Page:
How to Ask for a Job Reference (And Actually Get It)

Do you cringe whenever a career coach or hiring manager asks for your references? That’s a normal reaction. A lot of job seekers find asking for references intimidating. Let’s be honest, asking people to say nice things about you is awkward. But it’s a necessary evil to land a great position with a credible company that cares. A rule of thumb is that it’s best to get a signed letter, not just permission to add their contact information. However, any form of reference that your people are comfortable is better than nothing. Most candidates applying for positions below Director-level don’t provide references at all. It always looks better, and helps you stand out, to give the hiring manager three to five references after their first contact to screen you (usually a phone interview). The minute you start applying, start reaching out and ask for those references. How do you ask for a reference, with confidence? Start by making a list of friends, colleagues, former classmates from college, or fellow volunteers.


Always Ask

When making your list, or even putting people down during the interview process, always reach out to your potential references to let them know. They deserve a heads up, and it’s rude not to ask. Most likely, they will happily give a reference. Colleagues and friends want to help you. They understand the job search and, likely, won’t feel annoyed at being considered as a reference. They may even feel honored. Phrase your ask carefully and kindly, as this is a favor to you, but be willing to put yourself out there and make the ask. It’s important to note, they may reach out to you for the same favor in the future, so consider people you think highly of, as well as those who think highly of you, before connecting with them.


Give Them All the Info

If you’re asking for a job reference, it’s best to give your colleague all the information they’ll need. Tell them the company, the position you’re applying for, and give a brief description of the job responsibilities and the skills the potential employer is looking for. With all this information, they can give a better reference that has relevant information to help the hiring manager make their decision. If you’re applying for a Creative Director position, where one of the required skills is project management for internal teams, your reference should be able to speak to your management abilities and describe a time when they observed your success in a leadership role. Without knowing that’s what the recruiter is looking for, they may end up writing a letter that talks about your ability to stay organized and meet sales goals (two things that would be great for a Sales Lead position). Help them help you and give them all the necessary information they’ll need to give you a glowing reference that will land you the job.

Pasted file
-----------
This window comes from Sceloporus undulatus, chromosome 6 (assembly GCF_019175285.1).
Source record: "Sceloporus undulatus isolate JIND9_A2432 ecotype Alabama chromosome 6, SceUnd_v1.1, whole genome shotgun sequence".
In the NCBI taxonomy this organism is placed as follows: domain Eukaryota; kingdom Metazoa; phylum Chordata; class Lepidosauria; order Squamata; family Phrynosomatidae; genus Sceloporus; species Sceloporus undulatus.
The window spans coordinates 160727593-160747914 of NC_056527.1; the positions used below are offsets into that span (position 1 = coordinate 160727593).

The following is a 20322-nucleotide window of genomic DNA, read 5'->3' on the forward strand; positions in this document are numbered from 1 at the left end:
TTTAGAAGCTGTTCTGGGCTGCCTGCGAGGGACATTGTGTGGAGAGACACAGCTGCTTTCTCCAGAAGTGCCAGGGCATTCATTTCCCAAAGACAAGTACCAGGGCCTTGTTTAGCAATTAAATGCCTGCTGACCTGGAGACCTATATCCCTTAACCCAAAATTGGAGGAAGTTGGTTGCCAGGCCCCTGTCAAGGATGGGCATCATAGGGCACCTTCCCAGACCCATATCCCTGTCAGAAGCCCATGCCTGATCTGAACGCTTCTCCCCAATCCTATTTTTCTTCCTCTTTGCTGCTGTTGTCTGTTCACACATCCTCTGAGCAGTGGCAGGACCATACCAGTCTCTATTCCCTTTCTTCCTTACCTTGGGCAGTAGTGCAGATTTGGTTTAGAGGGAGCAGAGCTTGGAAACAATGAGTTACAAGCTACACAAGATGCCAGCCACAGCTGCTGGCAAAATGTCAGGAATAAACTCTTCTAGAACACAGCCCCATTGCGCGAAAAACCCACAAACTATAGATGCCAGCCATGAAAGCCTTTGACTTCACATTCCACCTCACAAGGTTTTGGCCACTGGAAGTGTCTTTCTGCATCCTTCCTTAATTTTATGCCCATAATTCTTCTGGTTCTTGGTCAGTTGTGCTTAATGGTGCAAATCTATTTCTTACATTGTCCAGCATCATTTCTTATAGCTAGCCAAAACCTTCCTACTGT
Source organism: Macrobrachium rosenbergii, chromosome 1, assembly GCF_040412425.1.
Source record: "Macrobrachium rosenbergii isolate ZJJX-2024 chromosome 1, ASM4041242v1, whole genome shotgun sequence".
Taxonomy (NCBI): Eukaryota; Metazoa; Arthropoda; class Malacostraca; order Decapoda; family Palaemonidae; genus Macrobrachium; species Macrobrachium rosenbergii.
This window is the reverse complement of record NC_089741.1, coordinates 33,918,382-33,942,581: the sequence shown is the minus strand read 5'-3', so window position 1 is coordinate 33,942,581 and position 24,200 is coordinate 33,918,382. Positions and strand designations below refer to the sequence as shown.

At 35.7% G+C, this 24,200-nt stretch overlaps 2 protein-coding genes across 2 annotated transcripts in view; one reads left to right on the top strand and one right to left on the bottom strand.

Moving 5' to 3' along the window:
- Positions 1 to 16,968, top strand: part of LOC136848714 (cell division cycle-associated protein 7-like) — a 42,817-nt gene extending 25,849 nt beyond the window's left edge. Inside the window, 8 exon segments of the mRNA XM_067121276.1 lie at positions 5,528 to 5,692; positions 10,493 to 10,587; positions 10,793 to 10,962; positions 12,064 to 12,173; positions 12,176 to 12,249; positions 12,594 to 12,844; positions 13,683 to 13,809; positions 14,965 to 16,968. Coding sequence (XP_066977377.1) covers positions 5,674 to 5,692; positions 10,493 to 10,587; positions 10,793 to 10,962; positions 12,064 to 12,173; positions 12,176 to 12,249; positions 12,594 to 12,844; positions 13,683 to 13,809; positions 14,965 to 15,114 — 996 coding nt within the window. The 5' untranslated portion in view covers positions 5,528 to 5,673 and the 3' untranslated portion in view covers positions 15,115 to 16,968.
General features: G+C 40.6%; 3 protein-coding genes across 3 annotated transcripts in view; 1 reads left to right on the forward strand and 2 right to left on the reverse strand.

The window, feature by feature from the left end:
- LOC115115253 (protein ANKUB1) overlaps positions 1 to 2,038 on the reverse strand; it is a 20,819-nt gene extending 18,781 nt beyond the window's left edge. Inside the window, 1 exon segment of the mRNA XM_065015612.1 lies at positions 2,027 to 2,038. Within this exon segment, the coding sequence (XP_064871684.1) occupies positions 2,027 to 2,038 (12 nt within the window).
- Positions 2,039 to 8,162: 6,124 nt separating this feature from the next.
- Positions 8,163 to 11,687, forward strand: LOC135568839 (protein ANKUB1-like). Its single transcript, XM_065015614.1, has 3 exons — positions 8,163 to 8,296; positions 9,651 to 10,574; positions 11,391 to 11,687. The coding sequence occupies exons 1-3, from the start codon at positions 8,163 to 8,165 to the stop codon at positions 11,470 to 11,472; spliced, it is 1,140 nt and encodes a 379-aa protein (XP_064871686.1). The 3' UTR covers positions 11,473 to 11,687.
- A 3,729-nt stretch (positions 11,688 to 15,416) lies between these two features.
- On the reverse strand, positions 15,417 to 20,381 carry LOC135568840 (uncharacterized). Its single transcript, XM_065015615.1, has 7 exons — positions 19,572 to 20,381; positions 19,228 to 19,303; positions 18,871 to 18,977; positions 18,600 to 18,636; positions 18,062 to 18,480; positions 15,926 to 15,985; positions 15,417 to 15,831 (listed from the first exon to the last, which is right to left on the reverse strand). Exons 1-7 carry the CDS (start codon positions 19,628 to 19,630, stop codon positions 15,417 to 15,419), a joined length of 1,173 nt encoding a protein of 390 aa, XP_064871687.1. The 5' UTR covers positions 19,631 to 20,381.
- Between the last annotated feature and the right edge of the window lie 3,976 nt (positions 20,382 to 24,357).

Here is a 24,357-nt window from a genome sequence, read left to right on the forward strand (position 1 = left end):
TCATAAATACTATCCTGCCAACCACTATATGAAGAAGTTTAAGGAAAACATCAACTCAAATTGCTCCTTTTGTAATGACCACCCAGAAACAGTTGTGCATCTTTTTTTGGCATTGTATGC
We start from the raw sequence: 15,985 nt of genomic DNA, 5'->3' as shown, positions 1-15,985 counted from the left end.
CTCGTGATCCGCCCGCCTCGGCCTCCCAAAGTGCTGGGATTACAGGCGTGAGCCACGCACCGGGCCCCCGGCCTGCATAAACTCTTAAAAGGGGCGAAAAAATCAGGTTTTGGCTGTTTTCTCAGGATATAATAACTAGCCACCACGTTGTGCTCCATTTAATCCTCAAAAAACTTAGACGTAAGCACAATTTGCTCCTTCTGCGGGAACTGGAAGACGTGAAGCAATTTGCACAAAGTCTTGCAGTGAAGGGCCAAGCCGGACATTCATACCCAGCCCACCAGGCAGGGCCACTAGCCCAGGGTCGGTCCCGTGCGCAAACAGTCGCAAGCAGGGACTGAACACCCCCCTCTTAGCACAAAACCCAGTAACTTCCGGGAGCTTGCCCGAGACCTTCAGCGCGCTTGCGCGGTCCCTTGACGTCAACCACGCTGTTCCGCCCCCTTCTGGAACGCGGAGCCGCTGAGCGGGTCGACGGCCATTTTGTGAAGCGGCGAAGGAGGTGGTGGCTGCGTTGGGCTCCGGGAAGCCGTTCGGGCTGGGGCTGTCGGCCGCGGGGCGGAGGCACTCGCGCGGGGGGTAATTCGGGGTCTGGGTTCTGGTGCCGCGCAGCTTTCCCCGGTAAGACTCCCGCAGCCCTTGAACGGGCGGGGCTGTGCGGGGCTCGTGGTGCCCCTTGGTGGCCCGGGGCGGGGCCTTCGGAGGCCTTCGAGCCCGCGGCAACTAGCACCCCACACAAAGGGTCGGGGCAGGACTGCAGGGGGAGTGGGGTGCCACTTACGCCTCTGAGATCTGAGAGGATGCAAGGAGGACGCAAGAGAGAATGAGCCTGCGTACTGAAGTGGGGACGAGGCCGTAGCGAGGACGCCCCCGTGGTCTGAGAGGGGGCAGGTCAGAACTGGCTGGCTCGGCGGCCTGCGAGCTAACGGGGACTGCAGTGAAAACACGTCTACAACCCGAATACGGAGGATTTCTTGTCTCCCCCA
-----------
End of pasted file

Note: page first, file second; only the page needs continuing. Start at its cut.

Always Follow Up

There are a few different ways to follow up with your references, but the most important thing to include in your follow up is a thank you. A thank-you is always appreciated. They did you a favor and they deserve the gratitude. After giving thanks, let them know the status of your application, or interview process. They’ll want to know how your job search is going, they’re invested now. And, most importantly, consider the relationship to determine how you follow up, whether it be via email, phone call, or casual lunch (you buy).


Consider – and Ask – Carefully

The ask should be different depending on the type of reference (i.e. who it’s coming from), and you should only ask those that can, and will, speak or write kindly of you. Not everyone you’ve worked with in the past has worked on a project with you and might not be able to speak to your organization skills. They might only be able to say you always brought the best doughnuts to work. Choose references who can give stories, or scenarios, to backup the statement that you’re an “innovative thinker.” Glassdoor has a list of scripts to help you ask your people, no matter who they are (former coworker, former boss, former supervisor). Essentially, the request stays the same, but how you phrase your ask is detrimental, as getting the reference is dependent on your language choice for each person. Your ask should be personalized, kind, and error-free (no spelling or grammar errors).


Gather Both Personal and Professional References

It’s the ideal to have three personal as well as professional references. People in your personal life can offer more insight into your soft skills, such as: problem-solving, empathy, decision-making, and many others. These skills are learned more naturally in our personal relationships with friends and spouses, and they’re useful in leadership positions. However, former colleagues, classmates, or supervisors can give information on your professional background and technical skills. Personal references also help the hiring manager determine whether or not you’re a good fit for the company culture. No one knows you better than those who hang out with you after 5pm or on weekends. If they can speak to how delightful you are, and how much they love spending time with you, then the hiring manager will feel better about bringing you on-board to a tight-knit team.


We know asking can be intimidating, but with these tips in mind we know you’ll get the praise you deserve, and references needed, for your next position. For more tips on job searching and tools you’ll need to land your next position, keep up with our news and job postings on pdxMindShare!